EL PASO, Texas — Rise or set? The Sun Bowl will provide an answer for the Utah Utes.
A victory over Georgia Tech would leave them beaming. Besides providing a nice bounce back from last month's disappointing loss to Colorado and restoring luster lost in last year's bowl setback to Boise State, the Utes could give their seniors and offensive coordinator Norm Chow a feel-good farewell.
Consequently, a loss to the Yellow Jackets would cap the program's inaugural season as a Pac-12 team with back-to-back losses and a 7-6 record in an injury-riddled campaign.
"I think everyone kind of has a sense of what this game means," said right tackle Tony Bergstrom. "I think we've got it taken care of."
Bergstrom is part of a senior group that is just one win away from equaling the school record set by last year's class with 41 career victories.
Then there's the Chow angle. The Utes are eager to send Hawaii's new head coach out on a winning note.
Chow, though, is downplaying such motivation.
"This is all about Georgia Tech, all about the Sun Bowl and all about these young people at the University of Utah. No question about that," he said. "It's important that we win this ballgame for the program, for the coaches, for the returning players and for all of the Utah players that have gone on before."
Before falling to Boise State last December in Las Vegas, the Utes were on quite a bowl roll. They had won nine consecutive postseason games.
Streak was the word this season. Utah opened its first Pac-12 season with four consecutive conference losses, but followed with four straight wins before the surprising setback to Colorado.
Getting back on a winning track is something the Utes are obviously eager to do.
Chow noted that nothing else really matters.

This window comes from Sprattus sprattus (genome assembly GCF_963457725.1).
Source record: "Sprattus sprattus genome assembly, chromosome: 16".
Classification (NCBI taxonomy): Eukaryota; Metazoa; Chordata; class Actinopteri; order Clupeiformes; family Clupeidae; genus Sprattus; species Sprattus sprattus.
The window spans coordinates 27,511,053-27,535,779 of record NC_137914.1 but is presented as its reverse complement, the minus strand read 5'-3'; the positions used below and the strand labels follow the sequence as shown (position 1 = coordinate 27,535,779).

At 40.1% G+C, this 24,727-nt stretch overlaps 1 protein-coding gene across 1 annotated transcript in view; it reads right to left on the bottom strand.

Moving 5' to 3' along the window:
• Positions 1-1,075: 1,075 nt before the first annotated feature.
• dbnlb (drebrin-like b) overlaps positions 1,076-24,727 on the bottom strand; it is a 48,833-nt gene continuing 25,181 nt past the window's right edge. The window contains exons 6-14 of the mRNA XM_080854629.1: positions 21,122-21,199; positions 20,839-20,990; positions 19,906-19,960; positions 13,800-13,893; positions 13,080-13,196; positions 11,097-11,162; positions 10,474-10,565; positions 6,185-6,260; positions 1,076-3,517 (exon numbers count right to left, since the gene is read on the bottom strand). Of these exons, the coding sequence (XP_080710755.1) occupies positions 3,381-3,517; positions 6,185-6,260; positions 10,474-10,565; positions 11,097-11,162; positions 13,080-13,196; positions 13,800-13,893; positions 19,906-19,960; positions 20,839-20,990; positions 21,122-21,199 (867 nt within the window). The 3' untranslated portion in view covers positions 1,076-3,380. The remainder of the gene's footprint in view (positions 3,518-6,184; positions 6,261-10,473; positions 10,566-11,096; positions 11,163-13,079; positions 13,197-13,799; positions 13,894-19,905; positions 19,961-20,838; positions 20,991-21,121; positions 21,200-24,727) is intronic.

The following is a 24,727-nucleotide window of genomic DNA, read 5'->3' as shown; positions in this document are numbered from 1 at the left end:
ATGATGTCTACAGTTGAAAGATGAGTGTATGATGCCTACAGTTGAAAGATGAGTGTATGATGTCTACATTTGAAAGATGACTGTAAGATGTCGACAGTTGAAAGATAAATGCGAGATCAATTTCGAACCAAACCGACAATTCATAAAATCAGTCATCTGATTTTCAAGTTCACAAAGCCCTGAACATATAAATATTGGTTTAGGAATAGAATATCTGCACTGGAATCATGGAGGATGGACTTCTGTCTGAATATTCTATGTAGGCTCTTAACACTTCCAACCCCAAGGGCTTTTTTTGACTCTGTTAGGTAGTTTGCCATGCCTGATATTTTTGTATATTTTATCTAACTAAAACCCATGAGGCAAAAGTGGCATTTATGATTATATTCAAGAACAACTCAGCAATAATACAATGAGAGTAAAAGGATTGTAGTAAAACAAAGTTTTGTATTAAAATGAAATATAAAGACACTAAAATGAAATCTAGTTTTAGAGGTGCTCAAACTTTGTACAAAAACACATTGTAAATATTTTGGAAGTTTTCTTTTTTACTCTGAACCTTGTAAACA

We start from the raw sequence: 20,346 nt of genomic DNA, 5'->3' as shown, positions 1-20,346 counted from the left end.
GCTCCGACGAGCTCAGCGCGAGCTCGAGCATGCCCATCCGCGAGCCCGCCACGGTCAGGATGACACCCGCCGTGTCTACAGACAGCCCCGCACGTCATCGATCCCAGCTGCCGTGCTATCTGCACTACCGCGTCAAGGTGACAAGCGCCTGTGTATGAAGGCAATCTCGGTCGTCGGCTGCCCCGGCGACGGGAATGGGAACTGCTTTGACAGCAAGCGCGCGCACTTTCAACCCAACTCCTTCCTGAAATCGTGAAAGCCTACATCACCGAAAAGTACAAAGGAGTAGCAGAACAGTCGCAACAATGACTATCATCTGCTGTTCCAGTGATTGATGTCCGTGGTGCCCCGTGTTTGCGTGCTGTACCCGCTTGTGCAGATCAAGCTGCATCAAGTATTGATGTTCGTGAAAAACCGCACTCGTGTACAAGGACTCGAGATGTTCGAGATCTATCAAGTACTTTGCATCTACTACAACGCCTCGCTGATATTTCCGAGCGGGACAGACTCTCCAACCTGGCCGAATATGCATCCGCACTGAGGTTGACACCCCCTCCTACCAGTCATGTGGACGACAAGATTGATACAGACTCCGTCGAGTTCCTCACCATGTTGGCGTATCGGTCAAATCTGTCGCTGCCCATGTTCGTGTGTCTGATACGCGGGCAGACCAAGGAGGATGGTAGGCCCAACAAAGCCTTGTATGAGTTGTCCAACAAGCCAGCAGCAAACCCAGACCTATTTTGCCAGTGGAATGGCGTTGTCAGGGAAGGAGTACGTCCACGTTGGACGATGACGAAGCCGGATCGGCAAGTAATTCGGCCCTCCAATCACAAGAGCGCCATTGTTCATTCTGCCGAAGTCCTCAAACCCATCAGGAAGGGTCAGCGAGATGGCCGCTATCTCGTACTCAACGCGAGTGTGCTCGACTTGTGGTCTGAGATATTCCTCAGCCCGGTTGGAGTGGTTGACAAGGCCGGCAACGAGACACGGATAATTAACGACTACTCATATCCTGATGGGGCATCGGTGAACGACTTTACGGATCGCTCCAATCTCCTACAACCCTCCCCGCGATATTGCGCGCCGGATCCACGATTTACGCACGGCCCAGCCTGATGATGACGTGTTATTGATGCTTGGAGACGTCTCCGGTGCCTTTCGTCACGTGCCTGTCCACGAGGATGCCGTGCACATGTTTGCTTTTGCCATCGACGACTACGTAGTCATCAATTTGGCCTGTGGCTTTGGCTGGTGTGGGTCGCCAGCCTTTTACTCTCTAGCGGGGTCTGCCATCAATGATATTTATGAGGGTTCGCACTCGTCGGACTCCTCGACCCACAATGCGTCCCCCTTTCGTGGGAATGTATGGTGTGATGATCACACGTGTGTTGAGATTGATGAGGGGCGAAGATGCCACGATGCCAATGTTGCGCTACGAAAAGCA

"If you're a competitor, you're excited about every opportunity," said Utah coach Kyle Whittingham. "So whether it's the Sugar Bowl or whatever bowl, you've got to be in the right mindset and get yourself ready to play."
It won't be easy.
Georgia Tech's spread option presents a variety of challenges. Defensive coordinator Kalani Sitake noted it's a scheme Utah didn't expect to face again with Air Force off the schedule.
"When it comes down to it, you have to defend all 11 guys on the field and that's always a challenge," Sitake said. "Then you're playing against a team like Georgia Tech that has a lot of great athletes, you know, at all the different positions. It's going to be a huge task for us."
Quarterback Tevin Washington is a dual threat for the Yellow Jackets. He leads the team with 1,515 yards passing and 890 rushing. The latter is part of the headline statistical matchup. Georgia Tech enters the game with the nation's No. 3 rushing offense (316.83 ypg). Utah counters with the No. 7 rushing defense (97 ypg).
"The offense they run is indeed difficult to stop. We've been working on it for 15 practices now," Whittingham said. "We line up and get our assignments down, but we cannot duplicate the speed or the precision with which they run that offense. So we've got a big challenge ahead of us."
Defensive end Derrick Shelby isn't concerned about the statistical matchup. The senior is looking at the big picture.
"There's more to football than numbers," Shelby said. "You never know what could happen."
Utes on the air
Sun Bowl: Utah (7-5) vs. Georgia Tech (8-4)
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